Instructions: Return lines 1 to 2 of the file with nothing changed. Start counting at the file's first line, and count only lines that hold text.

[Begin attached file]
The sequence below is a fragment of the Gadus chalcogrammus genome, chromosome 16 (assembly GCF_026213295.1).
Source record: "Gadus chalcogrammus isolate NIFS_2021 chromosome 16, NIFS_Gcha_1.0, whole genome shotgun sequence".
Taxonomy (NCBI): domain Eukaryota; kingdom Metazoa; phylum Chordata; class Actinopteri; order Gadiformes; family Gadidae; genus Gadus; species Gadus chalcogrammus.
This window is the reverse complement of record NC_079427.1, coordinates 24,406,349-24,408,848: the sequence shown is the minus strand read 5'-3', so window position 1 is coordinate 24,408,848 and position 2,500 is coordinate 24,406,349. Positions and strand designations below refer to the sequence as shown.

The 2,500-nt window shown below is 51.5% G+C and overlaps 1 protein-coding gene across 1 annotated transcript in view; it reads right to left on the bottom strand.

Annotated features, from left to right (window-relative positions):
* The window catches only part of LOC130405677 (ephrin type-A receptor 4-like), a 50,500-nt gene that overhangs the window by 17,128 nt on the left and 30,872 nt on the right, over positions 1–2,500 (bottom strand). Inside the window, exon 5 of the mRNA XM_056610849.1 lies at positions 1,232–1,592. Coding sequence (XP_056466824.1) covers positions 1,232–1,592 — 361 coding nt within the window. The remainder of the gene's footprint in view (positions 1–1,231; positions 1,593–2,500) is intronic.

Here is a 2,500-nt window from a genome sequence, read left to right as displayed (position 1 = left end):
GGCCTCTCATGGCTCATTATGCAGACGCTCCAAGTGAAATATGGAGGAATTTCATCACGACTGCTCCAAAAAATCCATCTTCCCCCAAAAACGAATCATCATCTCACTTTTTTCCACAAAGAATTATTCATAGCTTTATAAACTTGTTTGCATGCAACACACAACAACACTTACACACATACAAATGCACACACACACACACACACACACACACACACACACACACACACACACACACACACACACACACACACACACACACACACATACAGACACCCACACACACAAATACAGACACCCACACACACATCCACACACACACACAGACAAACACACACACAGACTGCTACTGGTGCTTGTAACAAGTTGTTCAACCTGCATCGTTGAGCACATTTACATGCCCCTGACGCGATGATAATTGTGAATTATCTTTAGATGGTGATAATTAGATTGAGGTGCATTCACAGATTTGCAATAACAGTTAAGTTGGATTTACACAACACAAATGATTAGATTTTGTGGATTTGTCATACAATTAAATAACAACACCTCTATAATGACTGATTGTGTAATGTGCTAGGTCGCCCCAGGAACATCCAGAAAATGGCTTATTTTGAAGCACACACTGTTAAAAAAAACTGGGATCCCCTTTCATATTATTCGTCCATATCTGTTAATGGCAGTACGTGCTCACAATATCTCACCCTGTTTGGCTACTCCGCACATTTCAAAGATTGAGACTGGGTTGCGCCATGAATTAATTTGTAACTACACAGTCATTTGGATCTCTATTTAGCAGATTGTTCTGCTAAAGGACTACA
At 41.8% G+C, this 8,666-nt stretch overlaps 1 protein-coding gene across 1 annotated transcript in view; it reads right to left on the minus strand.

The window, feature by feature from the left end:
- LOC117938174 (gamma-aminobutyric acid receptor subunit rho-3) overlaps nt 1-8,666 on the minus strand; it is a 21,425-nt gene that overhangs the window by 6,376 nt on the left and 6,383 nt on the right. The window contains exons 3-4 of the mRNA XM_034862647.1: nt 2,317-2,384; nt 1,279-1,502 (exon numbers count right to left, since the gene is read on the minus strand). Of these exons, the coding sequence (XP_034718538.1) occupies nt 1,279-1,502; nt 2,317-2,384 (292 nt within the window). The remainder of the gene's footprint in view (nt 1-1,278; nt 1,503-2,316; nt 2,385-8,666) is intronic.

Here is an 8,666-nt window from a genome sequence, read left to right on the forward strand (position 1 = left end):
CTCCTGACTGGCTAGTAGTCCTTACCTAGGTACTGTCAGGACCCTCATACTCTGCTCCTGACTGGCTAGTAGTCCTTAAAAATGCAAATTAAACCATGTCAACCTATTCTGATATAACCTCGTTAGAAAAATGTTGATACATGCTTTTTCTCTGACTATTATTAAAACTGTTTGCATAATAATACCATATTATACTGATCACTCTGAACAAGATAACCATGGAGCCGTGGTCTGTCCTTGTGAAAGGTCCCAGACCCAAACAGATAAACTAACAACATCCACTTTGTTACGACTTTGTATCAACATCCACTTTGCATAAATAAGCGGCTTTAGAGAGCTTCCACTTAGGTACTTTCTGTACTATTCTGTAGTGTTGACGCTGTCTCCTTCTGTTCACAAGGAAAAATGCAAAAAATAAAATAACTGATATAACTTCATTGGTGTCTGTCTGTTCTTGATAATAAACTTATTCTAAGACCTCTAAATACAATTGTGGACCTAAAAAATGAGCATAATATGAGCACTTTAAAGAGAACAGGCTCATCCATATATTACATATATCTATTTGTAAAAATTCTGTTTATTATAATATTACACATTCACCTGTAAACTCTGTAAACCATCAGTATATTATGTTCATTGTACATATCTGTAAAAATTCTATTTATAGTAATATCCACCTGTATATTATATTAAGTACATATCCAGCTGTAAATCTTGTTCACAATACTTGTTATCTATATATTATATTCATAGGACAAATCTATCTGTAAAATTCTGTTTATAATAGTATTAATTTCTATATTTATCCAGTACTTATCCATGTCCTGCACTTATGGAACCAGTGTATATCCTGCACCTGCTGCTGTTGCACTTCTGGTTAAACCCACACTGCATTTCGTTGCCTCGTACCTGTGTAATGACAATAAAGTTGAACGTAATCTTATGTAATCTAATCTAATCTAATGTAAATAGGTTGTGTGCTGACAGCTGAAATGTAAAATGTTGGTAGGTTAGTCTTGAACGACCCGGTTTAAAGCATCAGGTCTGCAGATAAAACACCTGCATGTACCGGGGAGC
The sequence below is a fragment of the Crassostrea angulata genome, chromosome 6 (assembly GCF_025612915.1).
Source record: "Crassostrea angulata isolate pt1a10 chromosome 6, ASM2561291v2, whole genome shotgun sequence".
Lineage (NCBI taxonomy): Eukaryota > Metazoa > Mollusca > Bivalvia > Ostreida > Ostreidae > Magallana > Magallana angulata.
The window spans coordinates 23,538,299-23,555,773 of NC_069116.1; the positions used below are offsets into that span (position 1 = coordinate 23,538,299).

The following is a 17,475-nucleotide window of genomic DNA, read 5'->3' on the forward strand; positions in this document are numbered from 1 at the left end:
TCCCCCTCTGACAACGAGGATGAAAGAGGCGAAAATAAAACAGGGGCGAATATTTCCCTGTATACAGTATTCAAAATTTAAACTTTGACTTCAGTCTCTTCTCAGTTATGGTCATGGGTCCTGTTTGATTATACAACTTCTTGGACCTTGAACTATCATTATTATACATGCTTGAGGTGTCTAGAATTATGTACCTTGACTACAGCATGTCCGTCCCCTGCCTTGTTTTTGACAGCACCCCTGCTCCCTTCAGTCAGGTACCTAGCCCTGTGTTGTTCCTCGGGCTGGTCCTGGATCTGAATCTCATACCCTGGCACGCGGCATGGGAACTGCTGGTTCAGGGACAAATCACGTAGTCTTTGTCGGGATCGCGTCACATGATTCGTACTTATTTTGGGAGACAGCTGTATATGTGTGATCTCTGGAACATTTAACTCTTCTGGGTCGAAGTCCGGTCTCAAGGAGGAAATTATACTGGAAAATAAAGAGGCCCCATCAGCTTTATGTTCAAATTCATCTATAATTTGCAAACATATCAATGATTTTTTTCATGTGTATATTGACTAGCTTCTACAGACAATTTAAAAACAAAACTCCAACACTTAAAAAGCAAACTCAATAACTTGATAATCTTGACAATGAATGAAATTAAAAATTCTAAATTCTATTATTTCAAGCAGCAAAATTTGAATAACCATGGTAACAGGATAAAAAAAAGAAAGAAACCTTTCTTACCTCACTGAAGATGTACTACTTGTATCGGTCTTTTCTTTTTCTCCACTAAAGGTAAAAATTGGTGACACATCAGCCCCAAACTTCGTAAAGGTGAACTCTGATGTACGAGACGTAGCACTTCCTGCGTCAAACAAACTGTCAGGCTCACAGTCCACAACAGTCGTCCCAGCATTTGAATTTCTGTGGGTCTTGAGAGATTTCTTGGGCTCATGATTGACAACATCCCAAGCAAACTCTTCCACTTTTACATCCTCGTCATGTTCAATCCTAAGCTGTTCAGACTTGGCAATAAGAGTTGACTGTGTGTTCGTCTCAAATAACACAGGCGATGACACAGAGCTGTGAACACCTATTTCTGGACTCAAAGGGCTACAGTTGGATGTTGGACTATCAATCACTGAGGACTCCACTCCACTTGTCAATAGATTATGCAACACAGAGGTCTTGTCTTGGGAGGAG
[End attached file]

The sequence below is a fragment of the Gadus chalcogrammus genome, chromosome 16 (assembly GCF_026213295.1).
Source record: "Gadus chalcogrammus isolate NIFS_2021 chromosome 16, NIFS_Gcha_1.0, whole genome shotgun sequence".